I love my 96 Avalon. I have had it for almost 2 years. In the course of this time it developed a significant oil leak and I thought it would cost an arm and a leg to fix. It was only $225 (including labor) to replace the crank shaft seal and since the timing belt is adjacent to it, that was replaced as well! I have replaced struts, tires, a control arm, a caliper, and have had it regularly maintained. The display lights are going out and the CD player and tape player no longer work but the radio does. It has 198,000 miles on it and is still running splendidly. When it is time for this gem to retire I would really like another Avalon.
My 1996 Toyota Avalon was a gift to me in 2002.
The car at that time had approximately 60,000 miles.
This car has been so reliable that I am still driving it shy of a decade later.
I currently have over 307,000 miles and counting.
I have had to do a bit of work on the engine (valve gasket covers etc) when the mileage reached around 280,000, but it's running on the same transmission. I liked this car so much until I had shipped from Mississippi to Washington State with 300,000 miles because I trusted its reliability.
It hasn't let me down, but it may be in its last years.
Can't complain with over 307,000 miles.
When I was a sophomore in high school I saved up $2200 and bought this car. When I bought it the dealership told me that the struts needed replaced. I had the car for 3 years. In that time, I replaced the struts, bushings, sway bar, had two brake jobs and bought 3 used tires to replace the ones it had. I pay for any luxuries in my life (this was a luxury to me) so I always bought the cheapest parts/labor. This may be why I kept having to get work done. I'm now a college sophomore, and 3 weeks ago while drive from school to home (120 miles- 3hrs), I ran off the highway and rolled the car. My car looked horrible but it kept me safe. I came out with one little scratch. Everyone was amazed at it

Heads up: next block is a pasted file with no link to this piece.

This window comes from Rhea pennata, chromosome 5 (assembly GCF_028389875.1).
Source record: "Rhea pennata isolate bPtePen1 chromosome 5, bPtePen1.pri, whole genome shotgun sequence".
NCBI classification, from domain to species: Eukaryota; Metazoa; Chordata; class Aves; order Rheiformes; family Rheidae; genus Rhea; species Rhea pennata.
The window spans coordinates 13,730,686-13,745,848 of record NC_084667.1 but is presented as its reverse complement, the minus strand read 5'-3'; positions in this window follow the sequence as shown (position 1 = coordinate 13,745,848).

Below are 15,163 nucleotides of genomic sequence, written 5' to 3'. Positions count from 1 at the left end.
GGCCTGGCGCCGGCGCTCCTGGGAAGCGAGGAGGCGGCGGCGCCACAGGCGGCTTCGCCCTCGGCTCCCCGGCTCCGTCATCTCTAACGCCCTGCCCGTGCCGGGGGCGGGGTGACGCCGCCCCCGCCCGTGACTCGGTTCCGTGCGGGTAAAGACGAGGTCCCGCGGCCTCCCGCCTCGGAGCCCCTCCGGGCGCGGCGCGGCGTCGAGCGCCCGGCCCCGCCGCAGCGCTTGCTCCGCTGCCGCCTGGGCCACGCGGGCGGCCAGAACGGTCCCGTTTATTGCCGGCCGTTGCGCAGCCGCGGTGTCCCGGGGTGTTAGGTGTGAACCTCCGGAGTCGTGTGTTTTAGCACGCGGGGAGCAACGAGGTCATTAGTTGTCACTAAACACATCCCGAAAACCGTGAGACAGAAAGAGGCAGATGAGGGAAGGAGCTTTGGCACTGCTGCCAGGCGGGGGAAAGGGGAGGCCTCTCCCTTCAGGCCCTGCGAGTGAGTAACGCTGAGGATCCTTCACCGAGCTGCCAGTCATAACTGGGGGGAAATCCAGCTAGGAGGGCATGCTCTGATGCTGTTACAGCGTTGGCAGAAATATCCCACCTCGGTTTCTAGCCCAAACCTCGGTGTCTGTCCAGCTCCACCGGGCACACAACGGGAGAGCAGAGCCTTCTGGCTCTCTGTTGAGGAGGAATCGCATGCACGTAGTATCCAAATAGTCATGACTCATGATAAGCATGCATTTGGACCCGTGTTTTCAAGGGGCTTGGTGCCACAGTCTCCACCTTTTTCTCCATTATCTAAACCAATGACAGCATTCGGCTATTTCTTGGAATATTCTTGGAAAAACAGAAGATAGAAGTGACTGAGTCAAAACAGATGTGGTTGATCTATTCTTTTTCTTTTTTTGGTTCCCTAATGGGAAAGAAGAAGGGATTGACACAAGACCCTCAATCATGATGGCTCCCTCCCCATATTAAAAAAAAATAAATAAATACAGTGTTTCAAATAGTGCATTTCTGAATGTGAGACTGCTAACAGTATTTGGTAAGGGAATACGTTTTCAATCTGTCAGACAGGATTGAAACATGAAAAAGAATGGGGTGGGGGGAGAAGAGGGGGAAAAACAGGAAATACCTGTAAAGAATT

My dad bought it new in 96 and has driven it around town 80-90% of the time. Over the past 19 years he's only had to replace the components that typically fail in these first generation Avalons: the valve cover gaskets (at 150,000 miles) and now a new rack and pinion assembly (at 180,000 miles).
For its age and considering that the vast majority of the miles have been hard "city" miles the car drives exceptionally well, accelerates smoothly (the 3.0 is VERY torquey), and shifts effortlessly. The seats are incredibly comfortable and roomy and I am often complimented on how well it still rides 19 years later. Also, the build quality is fantastic; interior materials are of very high quality, road noise is kept to a minimum, and there are NO noises generated from inside the car.
Even after losing oil pressure twice (at 145,000 miles and 175,000) the engine still runs like new, you just can't kill these Avalons. I fully intend to replace the timing belt and water pump for the second time soon and drive it for many years to come. Gas mileage is superb, I average around 20 in town and routinely in the low 30s on road trips at around 70 MPH.
We bought this car four years ago and it has been nothing but reliable for us. Starts easily even in bitter cold. We haven't had to do anything other than routine maintenance to this car. Smooth ride. Roomy backseat - three kids can fit easily (two with carseats). Nice trunk space. Ride has gotten a bit noisier through the years, but is not unacceptable for a ten year old car. We have about 170K on this right now and will keep it for as long as it will go. Our Camry had 250k on it when we finally sold that (was still running and in great condition), so we have high hopes for the Avalon.